A customer brought us his C5 Corvette with some unfortunate collision damage. The damage included a cracked front bumper, broken passenger side rocker panel, a hole in the rear bumper, damage to the passenger door, and scratches or chips on every other panel on the vehicle. We tore this car apart quite a bit during the repair process and fixed the broken rocker panel and some minor damage to the quarter panel as well. We replaced the passenger door, front bumper, and rear bumper. We then went over the rest of the car and repaired all the scratches, rock chips, and other defects before sending the car to the paint shop for a complete repaint. The car was repainted in the factory silver and a set of custom grey racing stripes were laid out to give it a different look. The rims were also refinished to give them a like new appearance. The end result is a C5 that now looks good as new and will stand out nicely with the custom paint.
The pictures below show the repair process from when we received the car until it was completed:
We recently had a customer bring us a C5 Corvette that two different local repair shops had told them had a seized motor. Replacing the entire engine would have been really expensive both in parts and labor. We had a sneaking suspicion it was something else when the customer brought it in though. We decided to remove the torque tube instead of the engine and see if that was the problem and sure enough it was. The torque tube on a Corvette is basically a housing that contains the drive shaft. The drive shaft rides on a set of bearings inside the torque tube. Somehow the inner shaft that spins had become dislodged and pushed backwards inside the torque tube. This caused the bearings and the inner shaft to seize up and stop turning. Because of the torque tube being seized it prevented the engine from being able to turn over. You can see the damage to the inner shaft in the pics below and the hole in the front of the torque tube housing where the inner shaft and bearing should go. The shaft basically pushed back into this hole and locked up in there. We were able to simply swap out the customers torque tube and get them back on the road saving thousands over doing an engine swap.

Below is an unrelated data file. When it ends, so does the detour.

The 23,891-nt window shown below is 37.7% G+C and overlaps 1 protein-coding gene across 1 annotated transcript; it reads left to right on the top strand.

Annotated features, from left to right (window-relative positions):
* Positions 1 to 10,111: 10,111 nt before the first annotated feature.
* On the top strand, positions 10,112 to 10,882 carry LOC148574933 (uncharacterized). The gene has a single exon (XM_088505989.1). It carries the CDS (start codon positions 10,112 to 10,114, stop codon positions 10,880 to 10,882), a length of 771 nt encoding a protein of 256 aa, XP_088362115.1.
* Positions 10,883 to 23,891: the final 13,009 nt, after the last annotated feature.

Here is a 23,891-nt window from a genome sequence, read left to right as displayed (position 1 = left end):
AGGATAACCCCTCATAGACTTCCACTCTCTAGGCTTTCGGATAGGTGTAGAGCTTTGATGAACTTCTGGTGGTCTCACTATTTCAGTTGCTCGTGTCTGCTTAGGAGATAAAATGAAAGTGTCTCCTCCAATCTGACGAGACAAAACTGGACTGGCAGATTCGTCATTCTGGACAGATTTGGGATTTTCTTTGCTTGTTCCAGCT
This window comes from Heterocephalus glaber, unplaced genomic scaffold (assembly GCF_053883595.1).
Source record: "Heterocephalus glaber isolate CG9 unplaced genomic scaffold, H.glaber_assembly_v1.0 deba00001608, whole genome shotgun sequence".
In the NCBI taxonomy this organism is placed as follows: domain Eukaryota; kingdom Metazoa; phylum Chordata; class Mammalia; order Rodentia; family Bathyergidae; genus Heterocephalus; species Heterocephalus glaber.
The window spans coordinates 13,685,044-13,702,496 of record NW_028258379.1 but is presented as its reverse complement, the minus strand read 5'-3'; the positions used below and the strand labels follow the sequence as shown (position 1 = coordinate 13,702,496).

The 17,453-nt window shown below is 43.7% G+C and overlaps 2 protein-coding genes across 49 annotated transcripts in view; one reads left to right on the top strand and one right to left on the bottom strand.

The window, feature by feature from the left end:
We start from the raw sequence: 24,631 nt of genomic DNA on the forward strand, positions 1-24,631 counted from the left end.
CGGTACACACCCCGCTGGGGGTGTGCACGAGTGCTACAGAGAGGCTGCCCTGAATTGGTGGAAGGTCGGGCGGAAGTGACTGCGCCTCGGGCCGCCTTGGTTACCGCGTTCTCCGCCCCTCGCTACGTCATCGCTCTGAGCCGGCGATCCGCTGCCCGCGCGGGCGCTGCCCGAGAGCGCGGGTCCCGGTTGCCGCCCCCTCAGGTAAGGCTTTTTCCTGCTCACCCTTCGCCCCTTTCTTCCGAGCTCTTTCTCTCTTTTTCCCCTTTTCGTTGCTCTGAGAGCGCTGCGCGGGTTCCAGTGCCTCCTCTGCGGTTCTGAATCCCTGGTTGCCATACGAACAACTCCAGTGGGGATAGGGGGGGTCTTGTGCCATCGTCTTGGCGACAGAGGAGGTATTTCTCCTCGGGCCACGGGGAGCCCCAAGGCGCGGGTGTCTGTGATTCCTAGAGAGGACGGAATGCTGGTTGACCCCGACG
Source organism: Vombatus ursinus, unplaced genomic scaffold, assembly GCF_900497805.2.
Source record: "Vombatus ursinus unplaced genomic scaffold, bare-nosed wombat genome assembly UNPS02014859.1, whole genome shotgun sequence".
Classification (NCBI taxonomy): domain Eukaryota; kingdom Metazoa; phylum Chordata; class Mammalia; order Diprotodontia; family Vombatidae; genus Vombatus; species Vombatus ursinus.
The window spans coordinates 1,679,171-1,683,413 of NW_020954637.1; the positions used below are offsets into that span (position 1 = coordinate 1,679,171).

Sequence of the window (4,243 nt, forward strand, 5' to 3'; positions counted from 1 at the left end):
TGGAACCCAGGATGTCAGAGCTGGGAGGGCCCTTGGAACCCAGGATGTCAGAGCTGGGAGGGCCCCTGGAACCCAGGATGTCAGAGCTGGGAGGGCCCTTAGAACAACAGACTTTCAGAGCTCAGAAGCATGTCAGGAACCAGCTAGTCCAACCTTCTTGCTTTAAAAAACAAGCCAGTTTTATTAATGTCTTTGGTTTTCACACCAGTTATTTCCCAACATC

A few people lately have had some questions regarding doing work on some part of their drive train so we thought we would share some more information on this. The chassis and drive train design on C5 and C6 Corvettes is actually pretty cool. It takes several hours of work but if you have access to a lift, by unhooking some wiring and removing a few bolts, the entire running gear of the car can be be separated from the body. As you can see in the picture above, this is a car we worked on recently and had to remove the drive train. The engine, front suspension, brakes, torque tube, transmission, and rear suspension can all come out as one assembly. It can then be broken down into individual pieces if only one part needs to be replaced. This also gives you great access to the individual parts if you are doing performance upgrades or engine work as everything is out in the open and no longer in the car.
Here is another picture that shows the drive train assembly a little closer. The red bracing bars on the rear differential were an aftermarket add on this vehicle had and stock Corvettes will not have that on them.